Healthcare PR: VitalSmarts looks to remedy failures in medical comms

For more than 25 years, VitalSmarts has studied the best and worst practices of interpersonal skills and has taught companies and organizations how to overcome any barriers.

For more than 25 years, VitalSmarts has studied the best and worst practices of interpersonal skills and has taught companies and organizations how to overcome any barriers.

In particular, its research of late has shown that the healthcare field suffers from some of the most difficult communications barriers.

"People's lives are on the line when communications break down," says VitalSmarts PR manager Mary Dondiego of the company's decision to target more healthcare groups. "This has always been an industry we've served. We wanted to increase our visibility."

Strategy

To help present its research on communications failures plaguing the healthcare industry, VitalSmarts teamed with the American Association of Critical-Care Nurses (AACN), which in turn brought in its PR agency, Fleishman-Hillard. The partnership with AACN would give VitalSmarts greater credibility and present the company with the faces and voices of nurses who deal with such communications breakdowns daily.

"We didn't want to make it seem like patients weren't getting care," says Fleishman account supervisor Courtney Davis. "But it was important to show how serious an issue this was, and VitalSmarts' research did that."

While AACN relied on this research to reinforce its concerns, VitalSmarts counted on the partnership with AACN to help position the company as best suited for improving communications within the healthcare industry, thereby reducing the number of medical mistakes and enhancing patient safety.

"We wanted even more validation and momentum behind the research, so we reached out to the Joint Commission on Accreditation of Healthcare Organizations [JCAHO]," says Davis. "We had the president of the commission participate on a panel. We reached out to healthcare policy leaders. We presented this to inside-the-Beltway publications. We really wanted to get to the people who could make a difference."

Tactics

VitalSmarts published its research and released the results at a national press conference in Washington, DC, with a panel that included leaders from AACN, JCAHO, and Clarian Health Partners.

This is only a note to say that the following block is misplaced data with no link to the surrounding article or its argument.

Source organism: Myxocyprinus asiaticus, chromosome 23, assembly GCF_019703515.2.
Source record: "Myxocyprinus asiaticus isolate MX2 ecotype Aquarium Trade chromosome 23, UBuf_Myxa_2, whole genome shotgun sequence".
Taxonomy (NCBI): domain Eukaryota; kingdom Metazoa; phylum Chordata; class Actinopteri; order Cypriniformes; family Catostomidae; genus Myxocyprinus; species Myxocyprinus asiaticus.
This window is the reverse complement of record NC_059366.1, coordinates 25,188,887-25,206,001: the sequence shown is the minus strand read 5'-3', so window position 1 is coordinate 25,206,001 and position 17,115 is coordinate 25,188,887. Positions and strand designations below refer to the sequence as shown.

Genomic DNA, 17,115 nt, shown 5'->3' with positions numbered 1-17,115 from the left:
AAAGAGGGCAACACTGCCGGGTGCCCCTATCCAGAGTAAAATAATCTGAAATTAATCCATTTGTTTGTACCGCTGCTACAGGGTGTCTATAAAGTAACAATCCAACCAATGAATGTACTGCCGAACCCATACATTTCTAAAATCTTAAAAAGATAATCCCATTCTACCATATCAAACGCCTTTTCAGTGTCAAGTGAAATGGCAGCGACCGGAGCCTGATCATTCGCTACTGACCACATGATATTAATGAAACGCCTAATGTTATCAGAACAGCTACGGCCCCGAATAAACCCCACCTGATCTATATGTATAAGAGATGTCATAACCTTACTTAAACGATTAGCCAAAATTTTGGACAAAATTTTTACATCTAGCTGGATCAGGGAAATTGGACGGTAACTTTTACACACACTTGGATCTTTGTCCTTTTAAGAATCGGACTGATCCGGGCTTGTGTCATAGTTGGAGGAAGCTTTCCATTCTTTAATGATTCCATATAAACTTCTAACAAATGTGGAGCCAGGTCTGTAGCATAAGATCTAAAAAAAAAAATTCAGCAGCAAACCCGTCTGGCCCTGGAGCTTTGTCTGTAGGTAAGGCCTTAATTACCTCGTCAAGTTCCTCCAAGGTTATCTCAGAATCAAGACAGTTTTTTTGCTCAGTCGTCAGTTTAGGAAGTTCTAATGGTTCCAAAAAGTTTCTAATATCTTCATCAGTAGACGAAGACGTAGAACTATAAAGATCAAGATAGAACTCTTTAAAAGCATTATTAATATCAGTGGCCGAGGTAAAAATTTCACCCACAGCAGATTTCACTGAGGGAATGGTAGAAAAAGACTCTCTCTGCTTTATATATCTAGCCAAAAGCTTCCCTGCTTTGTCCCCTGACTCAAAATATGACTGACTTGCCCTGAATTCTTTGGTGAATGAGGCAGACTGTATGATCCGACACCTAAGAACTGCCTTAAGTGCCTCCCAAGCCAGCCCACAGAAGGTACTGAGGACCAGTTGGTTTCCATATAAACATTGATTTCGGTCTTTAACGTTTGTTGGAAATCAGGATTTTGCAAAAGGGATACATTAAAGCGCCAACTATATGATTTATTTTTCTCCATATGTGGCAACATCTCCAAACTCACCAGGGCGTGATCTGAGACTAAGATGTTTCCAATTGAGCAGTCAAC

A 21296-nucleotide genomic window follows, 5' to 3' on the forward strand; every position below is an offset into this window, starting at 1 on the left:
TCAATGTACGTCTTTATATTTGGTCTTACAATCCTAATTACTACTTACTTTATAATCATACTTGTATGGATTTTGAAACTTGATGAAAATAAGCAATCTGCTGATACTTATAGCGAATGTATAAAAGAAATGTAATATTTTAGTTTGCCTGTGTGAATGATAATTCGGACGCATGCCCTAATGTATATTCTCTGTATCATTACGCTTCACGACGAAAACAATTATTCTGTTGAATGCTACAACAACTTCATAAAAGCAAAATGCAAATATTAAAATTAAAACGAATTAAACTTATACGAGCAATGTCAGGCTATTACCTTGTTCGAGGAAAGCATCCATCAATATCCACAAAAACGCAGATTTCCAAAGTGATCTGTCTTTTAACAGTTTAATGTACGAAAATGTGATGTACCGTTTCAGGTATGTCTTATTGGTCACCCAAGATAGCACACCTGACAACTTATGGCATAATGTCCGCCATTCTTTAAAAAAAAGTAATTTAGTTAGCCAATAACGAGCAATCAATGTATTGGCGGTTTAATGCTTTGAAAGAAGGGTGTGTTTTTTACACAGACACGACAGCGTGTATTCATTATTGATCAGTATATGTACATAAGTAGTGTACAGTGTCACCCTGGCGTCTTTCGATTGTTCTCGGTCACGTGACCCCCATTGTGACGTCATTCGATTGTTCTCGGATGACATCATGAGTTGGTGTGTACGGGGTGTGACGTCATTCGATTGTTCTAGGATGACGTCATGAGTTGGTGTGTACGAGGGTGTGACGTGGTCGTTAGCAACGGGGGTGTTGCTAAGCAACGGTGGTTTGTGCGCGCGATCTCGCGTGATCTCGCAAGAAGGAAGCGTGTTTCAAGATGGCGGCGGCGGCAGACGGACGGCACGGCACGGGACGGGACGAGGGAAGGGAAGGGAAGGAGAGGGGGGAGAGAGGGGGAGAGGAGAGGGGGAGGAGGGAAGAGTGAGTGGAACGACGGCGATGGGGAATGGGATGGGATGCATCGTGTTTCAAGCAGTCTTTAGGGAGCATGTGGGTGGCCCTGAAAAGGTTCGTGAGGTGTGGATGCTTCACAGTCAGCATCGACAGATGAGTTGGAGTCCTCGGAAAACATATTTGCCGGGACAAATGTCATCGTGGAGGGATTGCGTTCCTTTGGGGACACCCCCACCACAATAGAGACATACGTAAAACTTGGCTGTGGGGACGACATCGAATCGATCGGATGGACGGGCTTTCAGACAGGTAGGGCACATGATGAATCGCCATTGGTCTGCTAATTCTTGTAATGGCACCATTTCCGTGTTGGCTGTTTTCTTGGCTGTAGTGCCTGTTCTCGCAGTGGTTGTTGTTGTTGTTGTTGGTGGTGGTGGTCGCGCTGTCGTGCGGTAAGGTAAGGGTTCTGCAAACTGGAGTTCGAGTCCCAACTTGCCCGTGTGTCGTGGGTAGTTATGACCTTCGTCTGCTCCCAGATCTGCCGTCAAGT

As Fleishman focused on getting the research to national and trade press, VitalSmarts worked on a website targeting current and prospective healthcare clients. The company also developed case studies and briefings for healthcare executives and, following the webcast of the initial research presentation, launched web seminars introducing the firm to the industry.

"This is a problem that everyone can relate to, and I think the attention we got showed this is an important issue that people are taking seriously," says Davis.

Results

The number of healthcare clients that purchased services from VitalSmarts during the first six months of 2005 increased 52%, compared to the first six months of 2004. And revenue increased 59% during that same period from healthcare clients - up from $323,800 in the first six months of 2004 to $515,600 during the first half of 2005.

The effort led to coverage in The Washington Post and The Toronto Star, as well as on websites such as WebMD. Reuters and Scripps Howard also covered the research, with several outlets picking up these articles.

Three websites developed for the campaign experienced a total of 217,856 hits during the first six months of this year. The sites attracted 30,059 unique visitors, who downloaded more than 87,000 documents.

Future

VitalSmarts plans to continue its partnership with AACN and reach out to other organizations. While the company has focused heavily on research outlining communications problems, future work will spotlight solutions, says Dondiego.

PR team: VitalSmarts (Provo, UT), American Association of Critical-Care Nurses (Aliso Viejo, CA), and Fleishman-Hillard (Washington, DC)
Campaign: Silence Kills
Time frame: January to June 2005
Budget: $49,000

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